That little trick helped him get through the engine compartment without a snag and when he was done, he moved on to what was underneath the truck.

Just a moment after he got down on his knees he saw a stain on the pavement underneath the steering box. It was an obvious sign of a leak in the box itself, or along one of the hoses that fed the box fluid.

Mark noted verbally, then indicated that since the fluid level was still good, this was a leak that needed to be fixed, but wouldn’t keep the truck off the road.

With a nod from one of the judges, he took out his flashlight. Although it was a bright sunny day and he could see pretty clearly under the truck, it didn’t hurt to show the judges that he did a thorough inspection. And so, with his flashlight shining light into the darkest corners, Mark checked the axles and hub oil seals. 

When he got around to the brakes, he noticed something was wrong.

“There’s one slack adjuster out of alignment,” he said.

“Just one?” asked a judge.

Suddenly Mark doubted himself. Had he missed something? He checked them all again and came back with the same conclusion. Only one of the adjusters was out of alignment. “Yeah, just one.”

The judge made a note and nodded. With everything under the truck checked out, Mark made his way around the outside of the truck. He used one of the mallets provided for the competition and did a thump test on all the tires. Some of them he had to thump a few times, but in the end, just one tire on the trailer was underinflated. He used his own pocket tire pressure gauge to verify the pressure and found it was at just 20 lbs psi.

“Oh, and there’s a reflector missing on the other side of the truck.”

Another nod. Mark then got into the truck, started it up and went around once more checking for any leaks in the glad hands or brake lines. Everything seemed to be in order and the truck’s regulator seemed to be keeping the pressure constant. He shut down the truck and hopped out of the cab onto the pavement. “Done,” he said.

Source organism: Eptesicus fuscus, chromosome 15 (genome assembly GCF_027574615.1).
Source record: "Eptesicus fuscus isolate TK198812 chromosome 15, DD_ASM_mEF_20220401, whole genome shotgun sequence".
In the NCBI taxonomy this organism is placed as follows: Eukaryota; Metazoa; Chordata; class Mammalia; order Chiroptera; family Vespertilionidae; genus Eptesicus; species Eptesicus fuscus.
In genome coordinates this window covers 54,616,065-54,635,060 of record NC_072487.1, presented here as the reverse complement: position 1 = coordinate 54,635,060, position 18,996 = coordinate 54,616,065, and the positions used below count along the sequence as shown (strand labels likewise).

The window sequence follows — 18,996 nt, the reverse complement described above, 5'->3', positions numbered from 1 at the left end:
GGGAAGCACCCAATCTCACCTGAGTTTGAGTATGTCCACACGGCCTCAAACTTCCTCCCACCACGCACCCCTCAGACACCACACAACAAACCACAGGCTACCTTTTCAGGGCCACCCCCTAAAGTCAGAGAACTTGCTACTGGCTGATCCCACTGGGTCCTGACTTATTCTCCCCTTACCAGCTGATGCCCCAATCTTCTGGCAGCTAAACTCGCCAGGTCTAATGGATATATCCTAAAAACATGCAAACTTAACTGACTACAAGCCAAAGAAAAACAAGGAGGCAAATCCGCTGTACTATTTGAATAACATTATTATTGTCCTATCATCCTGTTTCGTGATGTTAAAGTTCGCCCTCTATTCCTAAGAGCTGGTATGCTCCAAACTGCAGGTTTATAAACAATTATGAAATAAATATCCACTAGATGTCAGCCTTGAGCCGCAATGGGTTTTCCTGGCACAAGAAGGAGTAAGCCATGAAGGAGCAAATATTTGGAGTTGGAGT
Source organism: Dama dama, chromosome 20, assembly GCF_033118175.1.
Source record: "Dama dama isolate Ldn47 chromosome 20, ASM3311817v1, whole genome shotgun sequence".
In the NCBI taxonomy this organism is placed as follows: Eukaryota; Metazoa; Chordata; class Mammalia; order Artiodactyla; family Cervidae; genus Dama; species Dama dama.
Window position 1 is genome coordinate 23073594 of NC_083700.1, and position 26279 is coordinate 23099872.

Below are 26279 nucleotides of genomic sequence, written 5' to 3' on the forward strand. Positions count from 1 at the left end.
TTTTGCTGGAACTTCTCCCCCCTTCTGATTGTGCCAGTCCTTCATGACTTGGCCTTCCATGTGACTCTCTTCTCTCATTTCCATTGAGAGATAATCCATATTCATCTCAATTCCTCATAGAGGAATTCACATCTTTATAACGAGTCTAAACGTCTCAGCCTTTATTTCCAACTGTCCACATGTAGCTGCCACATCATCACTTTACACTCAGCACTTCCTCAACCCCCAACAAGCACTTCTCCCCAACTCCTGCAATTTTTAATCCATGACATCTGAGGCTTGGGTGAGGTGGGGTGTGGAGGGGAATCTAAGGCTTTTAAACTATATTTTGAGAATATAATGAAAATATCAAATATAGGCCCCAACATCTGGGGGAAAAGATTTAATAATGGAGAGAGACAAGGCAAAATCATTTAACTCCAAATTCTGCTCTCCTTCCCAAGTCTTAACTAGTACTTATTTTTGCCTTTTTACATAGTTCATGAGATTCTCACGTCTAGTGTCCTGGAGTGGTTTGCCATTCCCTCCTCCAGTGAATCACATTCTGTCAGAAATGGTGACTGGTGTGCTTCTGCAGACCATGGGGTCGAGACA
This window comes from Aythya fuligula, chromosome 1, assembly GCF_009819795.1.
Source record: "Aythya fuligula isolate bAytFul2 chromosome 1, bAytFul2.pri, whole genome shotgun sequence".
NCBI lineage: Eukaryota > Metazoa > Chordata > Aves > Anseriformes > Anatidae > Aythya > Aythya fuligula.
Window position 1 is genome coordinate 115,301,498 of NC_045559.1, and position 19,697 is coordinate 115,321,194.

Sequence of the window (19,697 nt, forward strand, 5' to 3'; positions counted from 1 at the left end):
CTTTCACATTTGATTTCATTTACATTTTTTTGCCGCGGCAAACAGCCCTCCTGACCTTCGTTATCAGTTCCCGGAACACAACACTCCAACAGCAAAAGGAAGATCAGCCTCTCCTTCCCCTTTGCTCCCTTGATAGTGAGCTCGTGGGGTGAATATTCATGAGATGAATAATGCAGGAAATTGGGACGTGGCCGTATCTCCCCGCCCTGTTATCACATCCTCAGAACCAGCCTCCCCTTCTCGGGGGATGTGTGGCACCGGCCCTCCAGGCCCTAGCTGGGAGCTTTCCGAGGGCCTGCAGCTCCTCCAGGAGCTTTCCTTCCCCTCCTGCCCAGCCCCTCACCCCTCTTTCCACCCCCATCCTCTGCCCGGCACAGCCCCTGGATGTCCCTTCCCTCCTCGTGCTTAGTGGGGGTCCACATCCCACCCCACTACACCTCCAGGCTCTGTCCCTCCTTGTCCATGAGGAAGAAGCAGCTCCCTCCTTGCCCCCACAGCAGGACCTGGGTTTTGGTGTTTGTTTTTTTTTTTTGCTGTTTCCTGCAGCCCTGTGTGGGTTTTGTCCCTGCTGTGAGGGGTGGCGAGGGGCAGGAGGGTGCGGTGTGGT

“Wait over there with the rest of the drivers.”

“Thanks,” Mark said, and was on his way.

A short while later, they posted the results and while Mark thought he’d scored near perfect, he was shocked to find that he’d missed out on six points. What’s more, the old man scored the highest of anyone.

Mitiuk 99.

Goldrick 96.

And several spots further down the list…

Dalton 94. 

“Excuse me,” Mark said getting the attention of one of the judges. “I thought I scored really well. What did I miss to get 94.”

“Dalton, right?”

Mark nodded and the man flipped through some pages.

“There was a u-bolt missing on the trailer, a lug nut was loose and the horn wasn’t working.”

‘”The horn?”

“Yeah, that was an easy one to miss because it wasn’t working, no one heard it go off during the inspections to remind them to check it.”

“That’s it?”

“No. You jumped out of the cab. You need to climb out with three points of contact with each step.”

“You’re kidding me.”

“No, most of the others did it that way.”

Mark shakes his head, convinced the whole competition is fixed. After all, how does an old frail man outscore them all, including the defending champ?


Mark Dalton returns next month in the conclusion of Not his first rodeo.

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  • Note to Mark:
    Jumping from truck or trailer(dock) can cause the retina to detach (happened to me)
    Having wallet in back pocket can lead to hip replacement and/or back problems (check with WCB)